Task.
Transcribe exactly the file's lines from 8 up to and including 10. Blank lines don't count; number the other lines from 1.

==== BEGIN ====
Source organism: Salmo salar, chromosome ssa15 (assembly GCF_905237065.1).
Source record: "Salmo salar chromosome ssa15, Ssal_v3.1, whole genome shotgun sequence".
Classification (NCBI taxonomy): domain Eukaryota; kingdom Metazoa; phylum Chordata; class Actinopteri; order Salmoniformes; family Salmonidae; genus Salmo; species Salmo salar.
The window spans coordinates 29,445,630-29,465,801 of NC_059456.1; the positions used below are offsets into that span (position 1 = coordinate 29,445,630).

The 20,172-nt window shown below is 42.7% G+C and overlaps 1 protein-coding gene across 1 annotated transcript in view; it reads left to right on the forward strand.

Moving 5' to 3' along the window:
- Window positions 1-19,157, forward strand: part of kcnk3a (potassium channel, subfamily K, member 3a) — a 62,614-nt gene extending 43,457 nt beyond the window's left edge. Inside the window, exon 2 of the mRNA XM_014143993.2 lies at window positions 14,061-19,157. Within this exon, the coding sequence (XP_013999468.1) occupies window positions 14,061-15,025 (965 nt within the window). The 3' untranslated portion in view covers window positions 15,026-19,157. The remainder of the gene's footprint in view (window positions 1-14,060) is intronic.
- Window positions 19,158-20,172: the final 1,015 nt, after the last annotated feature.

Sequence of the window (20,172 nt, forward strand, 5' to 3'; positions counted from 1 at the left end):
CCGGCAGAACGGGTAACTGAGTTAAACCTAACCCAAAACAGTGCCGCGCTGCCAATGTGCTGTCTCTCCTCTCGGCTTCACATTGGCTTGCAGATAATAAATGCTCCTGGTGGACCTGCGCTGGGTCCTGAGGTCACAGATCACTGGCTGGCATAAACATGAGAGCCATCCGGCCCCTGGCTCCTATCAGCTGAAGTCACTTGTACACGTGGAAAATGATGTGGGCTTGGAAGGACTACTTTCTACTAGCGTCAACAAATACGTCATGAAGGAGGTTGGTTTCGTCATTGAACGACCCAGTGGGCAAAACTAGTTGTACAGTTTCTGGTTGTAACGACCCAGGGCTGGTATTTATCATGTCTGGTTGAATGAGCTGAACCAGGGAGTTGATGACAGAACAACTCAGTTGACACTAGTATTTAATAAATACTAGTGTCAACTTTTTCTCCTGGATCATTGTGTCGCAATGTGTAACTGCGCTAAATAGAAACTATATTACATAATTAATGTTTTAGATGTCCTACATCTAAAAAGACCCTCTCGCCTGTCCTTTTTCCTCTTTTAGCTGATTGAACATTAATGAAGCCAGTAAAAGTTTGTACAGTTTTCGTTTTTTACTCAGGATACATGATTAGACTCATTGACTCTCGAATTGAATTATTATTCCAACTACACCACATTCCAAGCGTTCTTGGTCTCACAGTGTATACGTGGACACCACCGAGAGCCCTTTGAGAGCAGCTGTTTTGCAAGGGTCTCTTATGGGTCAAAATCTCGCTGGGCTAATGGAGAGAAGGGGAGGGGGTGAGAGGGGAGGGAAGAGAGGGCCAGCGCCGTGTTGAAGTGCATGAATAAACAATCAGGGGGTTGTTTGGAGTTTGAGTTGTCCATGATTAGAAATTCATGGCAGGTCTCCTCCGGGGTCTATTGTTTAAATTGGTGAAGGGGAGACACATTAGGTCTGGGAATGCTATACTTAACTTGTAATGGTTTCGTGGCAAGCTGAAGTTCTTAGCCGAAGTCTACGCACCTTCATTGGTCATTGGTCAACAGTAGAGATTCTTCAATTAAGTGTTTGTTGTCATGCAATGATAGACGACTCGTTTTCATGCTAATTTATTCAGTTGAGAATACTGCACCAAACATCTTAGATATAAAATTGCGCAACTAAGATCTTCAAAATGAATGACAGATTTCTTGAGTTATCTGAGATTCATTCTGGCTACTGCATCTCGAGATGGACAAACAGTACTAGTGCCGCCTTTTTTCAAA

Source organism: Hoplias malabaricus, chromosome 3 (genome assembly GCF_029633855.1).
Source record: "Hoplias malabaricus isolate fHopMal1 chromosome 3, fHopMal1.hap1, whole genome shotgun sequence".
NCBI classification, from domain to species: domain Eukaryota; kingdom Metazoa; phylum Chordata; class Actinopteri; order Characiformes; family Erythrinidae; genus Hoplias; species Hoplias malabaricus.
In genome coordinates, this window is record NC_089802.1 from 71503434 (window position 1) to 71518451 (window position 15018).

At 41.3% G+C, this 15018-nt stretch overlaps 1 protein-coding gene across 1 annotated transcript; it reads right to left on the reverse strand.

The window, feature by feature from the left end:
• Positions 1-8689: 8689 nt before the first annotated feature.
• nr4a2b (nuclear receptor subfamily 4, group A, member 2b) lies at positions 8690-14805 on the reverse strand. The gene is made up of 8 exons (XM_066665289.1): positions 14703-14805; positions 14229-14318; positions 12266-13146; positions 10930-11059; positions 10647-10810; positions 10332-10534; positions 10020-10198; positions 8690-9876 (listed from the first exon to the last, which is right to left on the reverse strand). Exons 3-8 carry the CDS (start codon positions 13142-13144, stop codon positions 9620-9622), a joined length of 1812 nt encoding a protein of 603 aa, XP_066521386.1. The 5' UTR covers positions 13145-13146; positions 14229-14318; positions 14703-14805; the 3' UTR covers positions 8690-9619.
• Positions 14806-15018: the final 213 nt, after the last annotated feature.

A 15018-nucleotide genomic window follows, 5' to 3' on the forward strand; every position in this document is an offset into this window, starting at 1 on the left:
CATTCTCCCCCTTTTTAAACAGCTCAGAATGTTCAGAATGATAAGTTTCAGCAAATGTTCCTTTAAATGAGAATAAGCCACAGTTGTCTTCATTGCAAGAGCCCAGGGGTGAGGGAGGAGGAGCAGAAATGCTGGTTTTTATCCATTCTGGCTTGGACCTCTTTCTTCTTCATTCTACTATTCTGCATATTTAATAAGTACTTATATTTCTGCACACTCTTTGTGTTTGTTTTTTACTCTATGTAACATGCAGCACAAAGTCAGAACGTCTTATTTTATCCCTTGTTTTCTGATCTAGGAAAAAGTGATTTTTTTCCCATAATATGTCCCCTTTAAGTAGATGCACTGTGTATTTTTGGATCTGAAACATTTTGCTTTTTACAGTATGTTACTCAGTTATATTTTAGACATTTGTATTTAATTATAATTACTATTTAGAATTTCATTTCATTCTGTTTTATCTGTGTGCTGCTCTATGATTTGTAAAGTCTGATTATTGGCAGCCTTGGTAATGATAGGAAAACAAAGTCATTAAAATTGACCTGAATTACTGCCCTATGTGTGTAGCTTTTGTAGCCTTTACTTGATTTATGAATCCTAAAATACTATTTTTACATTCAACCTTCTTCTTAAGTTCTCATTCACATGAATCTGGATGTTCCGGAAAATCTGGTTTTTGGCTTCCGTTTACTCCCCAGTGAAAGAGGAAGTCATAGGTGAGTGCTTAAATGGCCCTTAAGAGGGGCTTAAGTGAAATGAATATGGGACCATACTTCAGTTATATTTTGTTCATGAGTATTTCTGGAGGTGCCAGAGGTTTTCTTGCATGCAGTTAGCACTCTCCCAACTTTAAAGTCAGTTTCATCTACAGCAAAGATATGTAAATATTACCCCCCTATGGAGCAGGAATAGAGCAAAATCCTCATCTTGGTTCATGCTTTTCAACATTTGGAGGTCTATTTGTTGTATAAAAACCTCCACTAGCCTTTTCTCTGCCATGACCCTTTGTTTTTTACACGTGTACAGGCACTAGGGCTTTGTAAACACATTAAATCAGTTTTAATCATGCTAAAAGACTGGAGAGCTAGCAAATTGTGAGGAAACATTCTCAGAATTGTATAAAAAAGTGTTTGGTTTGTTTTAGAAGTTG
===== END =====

- Window positions 19,158-20,172: the final 1,015 nt, after the last annotated feature.

Sequence of the window (20,172 nt, forward strand, 5' to 3'; positions counted from 1 at the left end):
CCGGCAGAACGGGTAACTGAGTTAAACCTAACCCAAAACAGTGCCGCGCTGCCAATGTGCTGTCTCTCCTCTCGGCTTCACATTGGCTTGCAGATAATAAATGCTCCTGGTGGACCTGCGCTGGGTCCTGAGGTCACAGATCACTGGCTGGCATAAACATGAGAGCCATCCGGCCCCTGGCTCCTATCAGCTGAAGTCACTTGTACACGTGGAAAATGATGTGGGCTTGGAAGGACTACTTTCTACTAGCGTCAACAAATACGTCATGAAGGAGGTTGGTTTCGTCATTGAACGACCCAGTGGGCAAAACTAGTTGTACAGTTTCTGGTTGTAACGACCCAGGGCTGGTATTTATCATGTCTGGTTGAATGAGCTGAACCAGGGAGTTGATGACAGAACAACTCAGTTGACACTAGTATTTAATAAATACTAGTGTCAACTTTTTCTCCTGGATCATTGTGTCGCAATGTGTAACTGCGCTAAATAGAAACTATATTACATAATTAATGTTTTAGATGTCCTACATCTAAAAAGACCCTCTCGCCTGTCCTTTTTCCTCTTTTAGCTGATTGAACATTAATGAAGCCAGTAAAAGTTTGTACAGTTTTCGTTTTTTACTCAGGATACATGATTAGACTCATTGACTCTCGAATTGAATTATTATTCCAACTACACCACATTCCAAGCGTTCTTGGTCTCACAGTGTATACGTGGACACCACCGAGAGCCCTTTGAGAGCAGCTGTTTTGCAAGGGTCTCTTATGGGTCAAAATCTCGCTGGGCTAATGGAGAGAAGGGGAGGGGGTGAGAGGGGAGGGAAGAGAGGGCCAGCGCCGTGTTGAAGTGCATGAATAAACAATCAGGGGGTTGTTTGGAGTTTGAGTTGTCCATGATTAGAAATTCATGGCAGGTCTCCTCCGGGGTCTATTGTTTAAATTGGTGAAGGGGAGACACATTAGGTCTGGGAATGCTATACTTAACTTGTAATGGTTTCGTGGCAAGCTGAAGTTCTTAGCCGAAGTCTACGCACCTTCATTGGTCATTGGTCAACAGTAGAGATTCTTCAATTAAGTGTTTGTTGTCATGCAATGATAGACGACTCGTTTTCATGCTAATTTATTCAGTTGAGAATACTGCACCAAACATCTTAGATATAAAATTGCGCAACTAAGATCTTCAAAATGAATGACAGATTTCTTGAGTTATCTGAGATTCATTCTGGCTACTGCATCTCGAGATGGACAAACAGTACTAGTGCCGCCTTTTTTCAAA